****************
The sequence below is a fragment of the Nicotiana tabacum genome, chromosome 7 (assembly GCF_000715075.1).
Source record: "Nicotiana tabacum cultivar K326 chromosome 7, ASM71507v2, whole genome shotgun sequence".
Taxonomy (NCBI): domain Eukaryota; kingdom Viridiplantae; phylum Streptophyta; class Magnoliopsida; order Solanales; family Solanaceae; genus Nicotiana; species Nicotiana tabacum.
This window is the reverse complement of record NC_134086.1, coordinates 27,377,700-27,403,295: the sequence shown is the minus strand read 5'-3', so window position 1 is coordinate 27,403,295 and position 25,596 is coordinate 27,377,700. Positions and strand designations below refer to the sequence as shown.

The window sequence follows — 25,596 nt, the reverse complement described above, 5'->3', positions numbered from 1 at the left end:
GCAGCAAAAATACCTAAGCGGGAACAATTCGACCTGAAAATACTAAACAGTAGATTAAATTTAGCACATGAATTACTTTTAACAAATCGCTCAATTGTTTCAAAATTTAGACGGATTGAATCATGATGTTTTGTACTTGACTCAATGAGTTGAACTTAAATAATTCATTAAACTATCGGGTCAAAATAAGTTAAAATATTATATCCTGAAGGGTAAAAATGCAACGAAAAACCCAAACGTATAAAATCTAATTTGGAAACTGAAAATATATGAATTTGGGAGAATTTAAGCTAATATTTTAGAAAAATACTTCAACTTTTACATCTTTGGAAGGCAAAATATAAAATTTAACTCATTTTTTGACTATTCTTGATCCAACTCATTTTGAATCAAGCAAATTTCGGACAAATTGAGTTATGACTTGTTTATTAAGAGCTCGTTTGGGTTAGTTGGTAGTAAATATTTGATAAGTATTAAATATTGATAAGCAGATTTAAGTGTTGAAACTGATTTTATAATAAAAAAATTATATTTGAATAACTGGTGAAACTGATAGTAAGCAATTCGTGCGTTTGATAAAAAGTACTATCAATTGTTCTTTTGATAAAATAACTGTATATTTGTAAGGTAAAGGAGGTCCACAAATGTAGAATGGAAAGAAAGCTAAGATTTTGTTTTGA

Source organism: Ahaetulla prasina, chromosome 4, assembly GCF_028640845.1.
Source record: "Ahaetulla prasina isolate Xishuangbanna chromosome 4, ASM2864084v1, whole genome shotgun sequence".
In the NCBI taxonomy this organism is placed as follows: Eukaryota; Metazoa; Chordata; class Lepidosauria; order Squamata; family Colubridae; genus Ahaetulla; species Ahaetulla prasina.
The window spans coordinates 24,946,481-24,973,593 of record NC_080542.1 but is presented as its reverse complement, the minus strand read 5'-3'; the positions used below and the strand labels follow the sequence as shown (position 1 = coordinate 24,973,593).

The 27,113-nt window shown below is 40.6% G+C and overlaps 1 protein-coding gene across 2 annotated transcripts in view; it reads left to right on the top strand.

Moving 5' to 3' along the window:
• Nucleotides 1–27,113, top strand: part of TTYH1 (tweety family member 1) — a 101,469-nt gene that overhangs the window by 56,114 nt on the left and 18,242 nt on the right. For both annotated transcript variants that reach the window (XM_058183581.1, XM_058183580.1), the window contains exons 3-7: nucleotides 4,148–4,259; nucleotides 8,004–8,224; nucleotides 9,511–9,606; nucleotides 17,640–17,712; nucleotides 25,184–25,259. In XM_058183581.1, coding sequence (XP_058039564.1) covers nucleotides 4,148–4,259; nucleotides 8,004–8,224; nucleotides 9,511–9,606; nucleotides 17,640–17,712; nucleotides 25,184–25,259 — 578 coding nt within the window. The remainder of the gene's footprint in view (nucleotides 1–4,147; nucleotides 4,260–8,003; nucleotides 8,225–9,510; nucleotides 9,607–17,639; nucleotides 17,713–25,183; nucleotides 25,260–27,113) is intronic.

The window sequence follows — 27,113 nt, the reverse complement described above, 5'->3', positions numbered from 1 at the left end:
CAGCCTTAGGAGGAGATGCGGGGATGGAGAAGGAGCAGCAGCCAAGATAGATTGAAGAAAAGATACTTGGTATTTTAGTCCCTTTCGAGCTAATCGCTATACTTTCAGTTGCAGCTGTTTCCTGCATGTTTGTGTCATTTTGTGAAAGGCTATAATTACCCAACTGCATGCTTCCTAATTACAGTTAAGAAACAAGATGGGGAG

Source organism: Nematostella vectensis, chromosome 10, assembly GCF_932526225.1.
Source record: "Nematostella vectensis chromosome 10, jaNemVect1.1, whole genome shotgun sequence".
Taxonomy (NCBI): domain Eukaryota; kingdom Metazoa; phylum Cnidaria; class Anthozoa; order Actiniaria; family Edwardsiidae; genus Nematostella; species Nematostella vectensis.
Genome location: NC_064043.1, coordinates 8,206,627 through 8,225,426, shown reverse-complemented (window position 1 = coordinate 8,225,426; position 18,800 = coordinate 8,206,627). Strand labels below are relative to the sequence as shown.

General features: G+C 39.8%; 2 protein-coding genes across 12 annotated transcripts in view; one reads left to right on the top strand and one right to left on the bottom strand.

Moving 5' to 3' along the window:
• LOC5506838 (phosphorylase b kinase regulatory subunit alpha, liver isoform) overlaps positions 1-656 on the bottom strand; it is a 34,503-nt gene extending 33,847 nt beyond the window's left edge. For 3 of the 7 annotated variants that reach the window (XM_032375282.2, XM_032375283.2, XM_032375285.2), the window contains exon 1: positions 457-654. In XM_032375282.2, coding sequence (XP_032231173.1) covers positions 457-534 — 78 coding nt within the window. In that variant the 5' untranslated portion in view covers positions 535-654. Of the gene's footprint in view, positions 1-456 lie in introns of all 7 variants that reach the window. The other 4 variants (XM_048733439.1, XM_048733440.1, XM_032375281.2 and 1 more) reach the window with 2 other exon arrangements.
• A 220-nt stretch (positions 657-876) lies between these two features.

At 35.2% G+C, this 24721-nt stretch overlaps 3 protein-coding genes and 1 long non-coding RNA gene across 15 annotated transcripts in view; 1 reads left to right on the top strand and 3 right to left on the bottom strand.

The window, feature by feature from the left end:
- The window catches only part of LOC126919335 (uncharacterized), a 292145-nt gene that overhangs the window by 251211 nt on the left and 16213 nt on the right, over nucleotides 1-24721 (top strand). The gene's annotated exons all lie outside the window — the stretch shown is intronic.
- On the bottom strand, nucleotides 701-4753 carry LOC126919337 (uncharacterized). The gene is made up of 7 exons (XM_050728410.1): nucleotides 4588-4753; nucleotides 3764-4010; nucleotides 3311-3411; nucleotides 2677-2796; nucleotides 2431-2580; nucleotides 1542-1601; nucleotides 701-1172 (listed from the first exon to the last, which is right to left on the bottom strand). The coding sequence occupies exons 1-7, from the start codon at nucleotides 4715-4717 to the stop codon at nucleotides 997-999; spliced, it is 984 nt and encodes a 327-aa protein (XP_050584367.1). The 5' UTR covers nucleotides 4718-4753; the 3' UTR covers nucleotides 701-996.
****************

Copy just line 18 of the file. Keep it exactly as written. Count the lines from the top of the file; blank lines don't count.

Taxonomy (NCBI): domain Eukaryota; kingdom Metazoa; phylum Cnidaria; class Anthozoa; order Actiniaria; family Edwardsiidae; genus Nematostella; species Nematostella vectensis.